The Perfect Emergency Center
A Monolithic Emergency Center is an all-encompassing complex. It includes specific areas for fire engines, rescue vehicles and ambulances; 911 and police communication centers; a disaster shelter.
Ideally, to be effective, such an Emergency Center should be indestructible. It should be impervious to fire, snow, tornadoes, hurricanes and earthquakes. And that’s exactly what a Monolithic Emergency Center is and does.
But what about the doors? Fire stations often have serious problems with their large openings that may compromise a structure’s ability to resist partial or even total destruction.
In 1980, FEMA published the second edition of its Guide 361, Design and Construction Guidance for Community Safe Rooms. For engineers and builders, it delineates what is needed to produce a disaster-safe building. For instance, to be tornado-safe a door must be able to withstand both tremendous pressure and flying projectiles, or it must be protected by a wall designed to withstand such forces.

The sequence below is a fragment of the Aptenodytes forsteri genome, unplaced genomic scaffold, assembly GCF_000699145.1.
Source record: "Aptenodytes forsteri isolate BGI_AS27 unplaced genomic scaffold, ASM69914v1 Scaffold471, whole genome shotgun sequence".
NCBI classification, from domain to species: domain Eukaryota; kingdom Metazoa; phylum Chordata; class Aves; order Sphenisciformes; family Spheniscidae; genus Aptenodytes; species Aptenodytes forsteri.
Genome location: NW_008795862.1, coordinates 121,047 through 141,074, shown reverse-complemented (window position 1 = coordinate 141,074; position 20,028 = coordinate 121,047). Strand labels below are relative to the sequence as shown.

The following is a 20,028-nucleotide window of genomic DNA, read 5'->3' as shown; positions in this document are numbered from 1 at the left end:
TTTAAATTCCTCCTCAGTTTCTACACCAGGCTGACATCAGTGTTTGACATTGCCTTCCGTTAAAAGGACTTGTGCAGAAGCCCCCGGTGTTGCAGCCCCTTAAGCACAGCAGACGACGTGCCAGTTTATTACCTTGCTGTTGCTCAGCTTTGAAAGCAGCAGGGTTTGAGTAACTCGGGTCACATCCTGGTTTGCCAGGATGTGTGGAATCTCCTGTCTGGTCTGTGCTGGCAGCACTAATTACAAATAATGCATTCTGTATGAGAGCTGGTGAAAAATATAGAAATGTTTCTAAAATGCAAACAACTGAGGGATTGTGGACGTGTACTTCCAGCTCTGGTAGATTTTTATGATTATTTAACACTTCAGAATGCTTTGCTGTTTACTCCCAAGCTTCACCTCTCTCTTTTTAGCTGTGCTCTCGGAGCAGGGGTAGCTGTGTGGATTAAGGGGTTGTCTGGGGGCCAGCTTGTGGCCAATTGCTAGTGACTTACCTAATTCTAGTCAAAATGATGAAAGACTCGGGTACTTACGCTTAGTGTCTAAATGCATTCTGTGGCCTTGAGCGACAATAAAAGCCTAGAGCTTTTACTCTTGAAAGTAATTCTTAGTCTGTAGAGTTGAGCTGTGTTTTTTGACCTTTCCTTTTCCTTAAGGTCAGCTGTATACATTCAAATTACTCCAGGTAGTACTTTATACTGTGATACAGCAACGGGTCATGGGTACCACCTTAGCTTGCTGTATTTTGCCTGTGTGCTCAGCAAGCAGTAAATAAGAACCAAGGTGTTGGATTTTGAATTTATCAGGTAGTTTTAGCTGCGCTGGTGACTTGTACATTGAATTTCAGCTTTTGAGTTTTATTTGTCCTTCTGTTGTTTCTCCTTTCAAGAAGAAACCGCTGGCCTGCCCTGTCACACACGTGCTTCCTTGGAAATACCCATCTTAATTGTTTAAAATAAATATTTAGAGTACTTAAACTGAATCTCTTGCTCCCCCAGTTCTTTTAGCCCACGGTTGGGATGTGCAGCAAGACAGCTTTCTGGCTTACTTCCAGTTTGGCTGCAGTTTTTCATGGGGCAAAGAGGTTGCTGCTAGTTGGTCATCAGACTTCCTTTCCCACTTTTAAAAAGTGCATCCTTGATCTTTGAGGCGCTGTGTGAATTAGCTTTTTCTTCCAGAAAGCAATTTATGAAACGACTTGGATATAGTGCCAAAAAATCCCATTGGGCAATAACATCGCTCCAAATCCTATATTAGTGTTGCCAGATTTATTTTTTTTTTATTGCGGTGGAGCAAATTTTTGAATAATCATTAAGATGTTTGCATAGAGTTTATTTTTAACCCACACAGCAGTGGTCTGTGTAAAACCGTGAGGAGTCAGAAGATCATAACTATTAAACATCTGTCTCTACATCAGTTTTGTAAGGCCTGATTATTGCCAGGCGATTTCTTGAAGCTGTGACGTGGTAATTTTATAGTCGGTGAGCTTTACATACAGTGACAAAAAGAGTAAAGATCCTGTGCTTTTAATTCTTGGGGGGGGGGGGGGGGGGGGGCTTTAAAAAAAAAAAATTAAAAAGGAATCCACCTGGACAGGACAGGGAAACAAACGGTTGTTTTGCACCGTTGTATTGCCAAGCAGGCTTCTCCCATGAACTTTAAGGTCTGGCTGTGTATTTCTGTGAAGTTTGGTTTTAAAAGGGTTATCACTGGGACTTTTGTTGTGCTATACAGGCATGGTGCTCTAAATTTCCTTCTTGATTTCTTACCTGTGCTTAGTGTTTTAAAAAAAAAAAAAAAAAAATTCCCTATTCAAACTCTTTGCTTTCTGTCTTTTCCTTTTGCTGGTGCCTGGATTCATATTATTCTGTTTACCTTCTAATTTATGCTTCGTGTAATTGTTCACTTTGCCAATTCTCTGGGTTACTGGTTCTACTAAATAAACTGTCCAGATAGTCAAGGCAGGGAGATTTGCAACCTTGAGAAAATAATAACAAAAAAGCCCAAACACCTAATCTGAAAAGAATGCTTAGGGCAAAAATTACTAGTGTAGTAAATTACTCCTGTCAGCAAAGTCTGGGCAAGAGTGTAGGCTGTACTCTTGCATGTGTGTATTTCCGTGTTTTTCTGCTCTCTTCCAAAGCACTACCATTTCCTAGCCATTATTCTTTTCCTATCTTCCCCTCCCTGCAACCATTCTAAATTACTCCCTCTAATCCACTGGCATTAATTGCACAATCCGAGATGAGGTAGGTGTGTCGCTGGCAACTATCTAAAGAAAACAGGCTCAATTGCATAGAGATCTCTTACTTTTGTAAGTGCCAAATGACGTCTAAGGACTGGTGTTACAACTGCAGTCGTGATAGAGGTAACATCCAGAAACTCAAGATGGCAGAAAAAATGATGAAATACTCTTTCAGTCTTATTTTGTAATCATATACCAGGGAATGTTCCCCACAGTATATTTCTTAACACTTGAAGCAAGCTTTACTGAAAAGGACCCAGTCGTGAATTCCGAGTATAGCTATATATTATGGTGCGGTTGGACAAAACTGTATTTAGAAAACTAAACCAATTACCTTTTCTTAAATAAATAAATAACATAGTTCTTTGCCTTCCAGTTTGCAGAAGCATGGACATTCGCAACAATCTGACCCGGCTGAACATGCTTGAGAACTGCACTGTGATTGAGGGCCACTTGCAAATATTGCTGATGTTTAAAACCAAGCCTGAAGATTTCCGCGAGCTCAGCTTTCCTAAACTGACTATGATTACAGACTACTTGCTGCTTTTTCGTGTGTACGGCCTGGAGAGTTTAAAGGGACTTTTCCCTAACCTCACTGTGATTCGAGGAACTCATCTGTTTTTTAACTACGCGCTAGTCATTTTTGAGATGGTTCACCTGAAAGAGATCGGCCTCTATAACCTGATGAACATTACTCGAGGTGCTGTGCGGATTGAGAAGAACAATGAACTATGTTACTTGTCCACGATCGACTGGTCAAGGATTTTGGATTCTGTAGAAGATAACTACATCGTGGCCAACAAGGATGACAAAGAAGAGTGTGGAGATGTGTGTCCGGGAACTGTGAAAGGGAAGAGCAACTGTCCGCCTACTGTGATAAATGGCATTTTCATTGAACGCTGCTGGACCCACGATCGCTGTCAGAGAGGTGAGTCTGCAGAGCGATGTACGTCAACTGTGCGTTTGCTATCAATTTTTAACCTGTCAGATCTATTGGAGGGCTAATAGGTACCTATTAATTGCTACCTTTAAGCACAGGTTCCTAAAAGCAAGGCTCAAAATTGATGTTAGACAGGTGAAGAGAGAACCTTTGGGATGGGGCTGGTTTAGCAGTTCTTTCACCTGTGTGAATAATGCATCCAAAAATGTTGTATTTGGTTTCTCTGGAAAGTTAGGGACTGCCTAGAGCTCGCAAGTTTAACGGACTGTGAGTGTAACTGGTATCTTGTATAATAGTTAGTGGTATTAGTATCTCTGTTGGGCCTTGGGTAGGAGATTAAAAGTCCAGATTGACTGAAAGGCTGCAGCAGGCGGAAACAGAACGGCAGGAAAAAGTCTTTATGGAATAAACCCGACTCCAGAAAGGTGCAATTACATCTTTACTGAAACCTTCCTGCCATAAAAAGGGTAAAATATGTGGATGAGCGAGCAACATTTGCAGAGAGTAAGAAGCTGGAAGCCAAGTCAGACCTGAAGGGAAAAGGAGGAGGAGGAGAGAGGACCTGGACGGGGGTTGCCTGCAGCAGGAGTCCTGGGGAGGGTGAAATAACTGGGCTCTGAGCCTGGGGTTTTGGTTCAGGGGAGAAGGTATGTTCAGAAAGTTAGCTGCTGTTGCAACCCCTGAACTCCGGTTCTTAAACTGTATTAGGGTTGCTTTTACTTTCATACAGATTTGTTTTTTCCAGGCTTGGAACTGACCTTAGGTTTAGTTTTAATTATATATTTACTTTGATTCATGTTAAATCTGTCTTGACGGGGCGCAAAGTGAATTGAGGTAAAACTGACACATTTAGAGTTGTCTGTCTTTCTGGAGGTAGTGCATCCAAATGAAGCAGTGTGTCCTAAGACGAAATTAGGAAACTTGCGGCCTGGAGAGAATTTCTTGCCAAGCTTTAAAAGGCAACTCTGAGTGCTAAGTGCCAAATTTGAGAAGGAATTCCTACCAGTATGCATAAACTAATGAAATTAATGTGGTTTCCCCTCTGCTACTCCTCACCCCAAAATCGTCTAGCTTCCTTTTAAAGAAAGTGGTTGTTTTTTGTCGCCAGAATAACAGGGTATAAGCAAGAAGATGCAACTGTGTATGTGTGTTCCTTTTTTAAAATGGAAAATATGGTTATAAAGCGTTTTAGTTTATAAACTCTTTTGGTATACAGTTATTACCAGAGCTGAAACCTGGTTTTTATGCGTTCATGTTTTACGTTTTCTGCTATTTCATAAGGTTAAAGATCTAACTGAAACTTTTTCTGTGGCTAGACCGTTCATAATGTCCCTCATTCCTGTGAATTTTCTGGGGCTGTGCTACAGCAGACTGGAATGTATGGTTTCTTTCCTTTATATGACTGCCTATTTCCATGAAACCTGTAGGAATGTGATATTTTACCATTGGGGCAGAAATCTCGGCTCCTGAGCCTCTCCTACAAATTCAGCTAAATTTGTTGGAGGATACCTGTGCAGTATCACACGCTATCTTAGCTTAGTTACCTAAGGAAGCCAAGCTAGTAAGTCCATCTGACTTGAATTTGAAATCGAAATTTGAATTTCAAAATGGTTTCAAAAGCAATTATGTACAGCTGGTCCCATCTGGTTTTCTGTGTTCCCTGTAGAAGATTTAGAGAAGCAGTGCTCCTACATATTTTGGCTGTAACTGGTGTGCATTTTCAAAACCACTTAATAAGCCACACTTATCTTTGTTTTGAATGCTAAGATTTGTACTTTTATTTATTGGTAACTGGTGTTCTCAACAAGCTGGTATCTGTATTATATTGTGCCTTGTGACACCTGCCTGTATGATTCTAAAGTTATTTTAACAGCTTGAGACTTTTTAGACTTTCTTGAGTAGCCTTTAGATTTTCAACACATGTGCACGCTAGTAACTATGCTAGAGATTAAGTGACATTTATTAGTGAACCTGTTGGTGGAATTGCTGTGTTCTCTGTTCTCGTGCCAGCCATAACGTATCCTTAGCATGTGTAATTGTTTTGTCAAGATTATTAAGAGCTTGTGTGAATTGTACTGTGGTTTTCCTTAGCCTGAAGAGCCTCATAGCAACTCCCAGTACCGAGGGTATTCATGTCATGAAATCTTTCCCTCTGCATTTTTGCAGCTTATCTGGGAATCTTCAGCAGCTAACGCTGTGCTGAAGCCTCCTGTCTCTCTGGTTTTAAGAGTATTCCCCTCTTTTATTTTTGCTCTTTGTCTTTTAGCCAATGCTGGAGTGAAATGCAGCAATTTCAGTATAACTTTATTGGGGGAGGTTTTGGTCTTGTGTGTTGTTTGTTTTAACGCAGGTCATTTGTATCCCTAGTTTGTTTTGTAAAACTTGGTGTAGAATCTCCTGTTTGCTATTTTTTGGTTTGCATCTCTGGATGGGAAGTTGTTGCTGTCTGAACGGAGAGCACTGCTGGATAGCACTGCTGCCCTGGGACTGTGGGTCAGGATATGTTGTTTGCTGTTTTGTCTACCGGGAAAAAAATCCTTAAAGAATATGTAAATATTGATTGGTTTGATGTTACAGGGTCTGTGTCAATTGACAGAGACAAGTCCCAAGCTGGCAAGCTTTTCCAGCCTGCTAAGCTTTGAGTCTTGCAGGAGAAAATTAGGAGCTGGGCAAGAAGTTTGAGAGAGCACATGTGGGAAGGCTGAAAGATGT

Monolithic Emergency Centers meet or exceed all of FEMA’s specifications, including their drive-through doors. Those doors have large, curved, protective barriers over them, making them safe.
Location and Use
Their design makes Monolithic Emergency Centers ideal for daily use and in case of disaster. They should be located centrally, manned 24/7 and function as a backstop for smaller, neighborhood, conventional facilities.
Most populated areas have conventional fire stations that serve a specific neighborhood. Conventional stations usually have conventional doors. Those doors and often the entire structures have little if any ability to resist a tornado. Thus the Monolithic Emergency Center should be located centrally, so it’s available to the greatest number of people.
We do not have a one-size-fits-all Emergency Center! Instead, we design and build to fit the needs and wants of a community.
Smaller Emergency Centers can be built with only one set of doors. Obviously drivers would have to learn to back around the corner into place. But the facilities would be smaller and less expensive. They can also be designed just as tornado-safe command centers.